0
\$\begingroup\$

I'm considering using some IRLZ44NS mosfets that I have with an ESP32 that runs at 3.3v. Looking at the datasheet it says:

VGS(th) - Gate Threshold Voltage - min: 1.0v, max: 2.0v

It seems like this will work, but I saw some other posts that refer to people using these mosfets unsuccessfully with 3.3v at the gate.

Here is the datasheet for the specific part that I purchased: https://static6.arrow.com/aropdfconversion/e4de403d6464383ac0f3e8f5420ce415f093cb18/irlz44nspbf.pdf

I want to use the mosfet as a switch to turn something on that also uses 3.3v (probably 1A max current). Figure 3 on the datasheet looks like I could pull up to ~10A with 3v.

Am I misinterpreting the datasheet? It looks like this part should be fine with 3.3v at the gate.

\$\endgroup\$
  • \$\begingroup\$ The 2.0 V max Vgs(th) spec is for a drain current of 250 uA. Is your application going to pull only a fraction of a milliamp? Or are you trying to get in to the 10's of A the FET is rated for (when driving the gate strongly above threshold)? \$\endgroup\$ – The Photon Dec 30 '19 at 18:53
  • \$\begingroup\$ @ThePhoton - I'm probably only going to be pulling like 1A max. I saw the 250 uA that you are referring to. Am I wrong to look at figure 3 to determine how many amps I can pull for 3v? It looks like at 3v it allows for up to ~10A (way more than I need). \$\endgroup\$ – kr4sh Dec 30 '19 at 19:51
1
\$\begingroup\$

No you are not misinterpreting the data sheet and, if your load is 1 amp max you should be fine. Also, if you look at the next figure that shows the drain current versus gate voltage, 3.3 volts is not in the danger zone for creating a thermal runaway situation.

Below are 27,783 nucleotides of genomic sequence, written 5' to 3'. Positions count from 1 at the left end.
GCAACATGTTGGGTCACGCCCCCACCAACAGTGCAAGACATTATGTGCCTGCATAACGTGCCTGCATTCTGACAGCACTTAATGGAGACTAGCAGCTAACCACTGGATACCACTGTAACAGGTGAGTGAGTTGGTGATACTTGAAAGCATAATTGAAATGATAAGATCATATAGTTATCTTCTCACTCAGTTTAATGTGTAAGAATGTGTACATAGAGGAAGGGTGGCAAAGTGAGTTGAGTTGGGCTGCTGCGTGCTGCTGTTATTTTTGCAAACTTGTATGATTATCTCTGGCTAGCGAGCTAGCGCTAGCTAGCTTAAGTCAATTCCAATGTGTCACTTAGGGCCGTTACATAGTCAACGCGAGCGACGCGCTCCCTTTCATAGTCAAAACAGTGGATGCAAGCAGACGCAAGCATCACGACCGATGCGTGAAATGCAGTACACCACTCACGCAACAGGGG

But, remember that these graphs are “typical” figures and not maximums or minimums. Having said that, on balance I think you’ll be ok.

| improve this answer | |
\$\endgroup\$
  • \$\begingroup\$ I tested an IRLZ44N which had a measured threshold voltage of 1.6V. It needed 2.5V to turn fully on (0.05V D-S) at 1A. So it will probably work, but could be marginal if threshold voltage is at the upper limit. \$\endgroup\$ – Bruce Abbott Dec 30 '19 at 20:36
  • \$\begingroup\$ @BruceAbbott yes, I agree, it’s possibly marginal. \$\endgroup\$ – Andy aka Dec 30 '19 at 21:10

Your Answer

By clicking “Post Your Answer”, you agree to our terms of service, privacy policy and cookie policy

Not the answer you're looking for? Browse other questions tagged or ask your own question.